The Supreme Court of the State of Delaware recently reversed a Court of Chancery decision declining to appoint a receiver for a dissolved Delaware corporation, Krafft-Murphy Company, Inc. (Krafft). The Chancery Court determined that a receiver was inappropriate because Krafft had no property for the receiver to distribute to potential tort victims. The Supreme Court disagreed, holding that an unexhausted insurance policy is property of the dissolved company even after its three-year wind-up period under Delaware law.

Krafft, a plastering business that supplied and installed an asbestos-containing product, dissolved in 1999. Petitioners were tort plaintiffs seeking recovery from Krafft. Krafft’s only remaining assets were unexhausted insurance policies, which paid for the continuing litigation costs. Delaware law provides that corporations dissolved for more than the three-year wind-up period can no longer be sued; in order for tort victims to recover, a receiver must be assigned to handle the dissolved corporation’s assets. The plaintiffs sought to appoint a receiver for Krafft’s assets so that their cases could continue. The Chancery Court held that because Krafft had no property for the receiver to manage, appointing one would be inappropriate.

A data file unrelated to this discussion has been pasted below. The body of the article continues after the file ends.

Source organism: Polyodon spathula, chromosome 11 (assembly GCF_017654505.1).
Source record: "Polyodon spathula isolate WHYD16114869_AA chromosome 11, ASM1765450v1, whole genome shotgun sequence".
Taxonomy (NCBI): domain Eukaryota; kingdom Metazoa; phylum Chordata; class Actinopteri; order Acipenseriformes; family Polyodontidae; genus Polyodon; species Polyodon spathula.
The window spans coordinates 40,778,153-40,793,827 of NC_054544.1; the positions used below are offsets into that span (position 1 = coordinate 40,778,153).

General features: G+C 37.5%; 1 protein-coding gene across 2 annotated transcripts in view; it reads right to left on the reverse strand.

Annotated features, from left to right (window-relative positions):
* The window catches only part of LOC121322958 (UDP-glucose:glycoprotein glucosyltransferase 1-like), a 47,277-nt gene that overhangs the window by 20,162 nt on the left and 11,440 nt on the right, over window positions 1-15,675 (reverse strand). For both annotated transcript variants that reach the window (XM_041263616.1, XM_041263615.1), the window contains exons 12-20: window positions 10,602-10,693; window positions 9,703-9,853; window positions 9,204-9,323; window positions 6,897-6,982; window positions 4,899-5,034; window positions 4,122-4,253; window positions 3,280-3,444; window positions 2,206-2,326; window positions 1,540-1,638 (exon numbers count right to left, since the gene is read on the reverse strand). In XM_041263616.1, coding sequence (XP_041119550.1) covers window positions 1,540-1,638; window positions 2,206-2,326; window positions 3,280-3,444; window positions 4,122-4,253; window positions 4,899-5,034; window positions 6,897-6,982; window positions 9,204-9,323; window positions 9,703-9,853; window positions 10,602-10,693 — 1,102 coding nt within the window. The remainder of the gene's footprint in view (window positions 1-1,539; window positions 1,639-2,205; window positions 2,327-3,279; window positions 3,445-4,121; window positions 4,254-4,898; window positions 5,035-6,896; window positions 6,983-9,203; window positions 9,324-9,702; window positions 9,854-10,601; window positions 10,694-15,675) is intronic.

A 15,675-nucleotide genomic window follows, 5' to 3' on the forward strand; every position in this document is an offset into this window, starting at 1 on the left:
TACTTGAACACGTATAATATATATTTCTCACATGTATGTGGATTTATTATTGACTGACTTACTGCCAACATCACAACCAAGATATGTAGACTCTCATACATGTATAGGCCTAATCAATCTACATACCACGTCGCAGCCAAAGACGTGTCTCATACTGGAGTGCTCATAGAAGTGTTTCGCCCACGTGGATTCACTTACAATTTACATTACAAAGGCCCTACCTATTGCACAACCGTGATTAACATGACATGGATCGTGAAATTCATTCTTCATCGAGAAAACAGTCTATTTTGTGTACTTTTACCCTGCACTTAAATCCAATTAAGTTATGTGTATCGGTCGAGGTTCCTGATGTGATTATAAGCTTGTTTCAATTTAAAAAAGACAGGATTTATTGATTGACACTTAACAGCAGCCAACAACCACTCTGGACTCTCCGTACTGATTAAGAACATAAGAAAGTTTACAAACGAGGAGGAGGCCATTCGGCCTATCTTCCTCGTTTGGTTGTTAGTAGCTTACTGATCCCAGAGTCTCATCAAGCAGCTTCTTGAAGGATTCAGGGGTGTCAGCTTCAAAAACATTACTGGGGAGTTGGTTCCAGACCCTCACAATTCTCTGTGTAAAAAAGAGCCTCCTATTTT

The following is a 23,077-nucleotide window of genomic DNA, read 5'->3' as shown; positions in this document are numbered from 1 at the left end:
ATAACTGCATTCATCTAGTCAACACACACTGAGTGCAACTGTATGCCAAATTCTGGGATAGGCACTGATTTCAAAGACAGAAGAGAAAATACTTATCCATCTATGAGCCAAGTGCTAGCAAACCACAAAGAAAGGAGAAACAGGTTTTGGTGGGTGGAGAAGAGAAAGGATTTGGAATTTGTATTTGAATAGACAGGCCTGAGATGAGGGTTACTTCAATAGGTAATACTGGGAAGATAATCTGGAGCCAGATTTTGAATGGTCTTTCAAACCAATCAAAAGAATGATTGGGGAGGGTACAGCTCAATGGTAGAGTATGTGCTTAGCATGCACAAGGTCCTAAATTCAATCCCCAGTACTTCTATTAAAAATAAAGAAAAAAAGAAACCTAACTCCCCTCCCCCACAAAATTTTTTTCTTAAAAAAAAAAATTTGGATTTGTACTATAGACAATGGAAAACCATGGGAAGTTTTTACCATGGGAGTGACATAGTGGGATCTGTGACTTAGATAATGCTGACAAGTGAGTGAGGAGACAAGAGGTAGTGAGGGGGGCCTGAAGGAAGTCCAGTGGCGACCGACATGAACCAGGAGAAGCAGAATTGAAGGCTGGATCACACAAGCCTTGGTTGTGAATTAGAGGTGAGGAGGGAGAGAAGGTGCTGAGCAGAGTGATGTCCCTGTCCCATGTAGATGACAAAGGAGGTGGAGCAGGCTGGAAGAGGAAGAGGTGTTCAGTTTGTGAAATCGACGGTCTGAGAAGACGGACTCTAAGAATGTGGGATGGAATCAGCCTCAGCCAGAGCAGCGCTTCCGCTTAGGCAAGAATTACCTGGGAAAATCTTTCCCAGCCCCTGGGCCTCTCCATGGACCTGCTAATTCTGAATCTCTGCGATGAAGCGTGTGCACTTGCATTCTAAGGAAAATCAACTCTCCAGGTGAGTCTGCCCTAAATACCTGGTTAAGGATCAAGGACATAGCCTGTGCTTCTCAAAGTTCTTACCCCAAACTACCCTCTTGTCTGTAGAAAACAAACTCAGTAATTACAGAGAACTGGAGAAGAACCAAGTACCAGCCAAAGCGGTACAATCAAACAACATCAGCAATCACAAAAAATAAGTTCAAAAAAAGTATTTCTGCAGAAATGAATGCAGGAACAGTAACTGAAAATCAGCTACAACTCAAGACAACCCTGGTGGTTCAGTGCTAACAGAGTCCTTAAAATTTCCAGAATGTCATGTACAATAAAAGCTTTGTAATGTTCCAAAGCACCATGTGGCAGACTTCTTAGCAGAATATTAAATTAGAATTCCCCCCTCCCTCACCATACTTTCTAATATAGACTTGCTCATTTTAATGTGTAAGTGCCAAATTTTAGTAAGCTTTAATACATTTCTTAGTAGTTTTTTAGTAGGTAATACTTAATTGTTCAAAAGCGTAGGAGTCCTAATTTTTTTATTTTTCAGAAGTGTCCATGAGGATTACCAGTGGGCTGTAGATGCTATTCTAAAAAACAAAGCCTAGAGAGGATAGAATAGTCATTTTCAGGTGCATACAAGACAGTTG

The Supreme Court reversed, finding that in Delaware a contingent contractual right is property under 8 Del. C. § 279, the statute for appointing receivers, to the extent the contingent right could still vest. The court held that unexhausted insurance policies could still vest, and that they should be considered property of the dissolved company. Because the court found that the insurance contracts were assets of Krafft, it held that a receiver must be appointed to manage those assets in tort litigation.

In the Matter of Krafft-Murphy Co., Inc., No. 85, 2013 (Del. Nov. 26, 2013).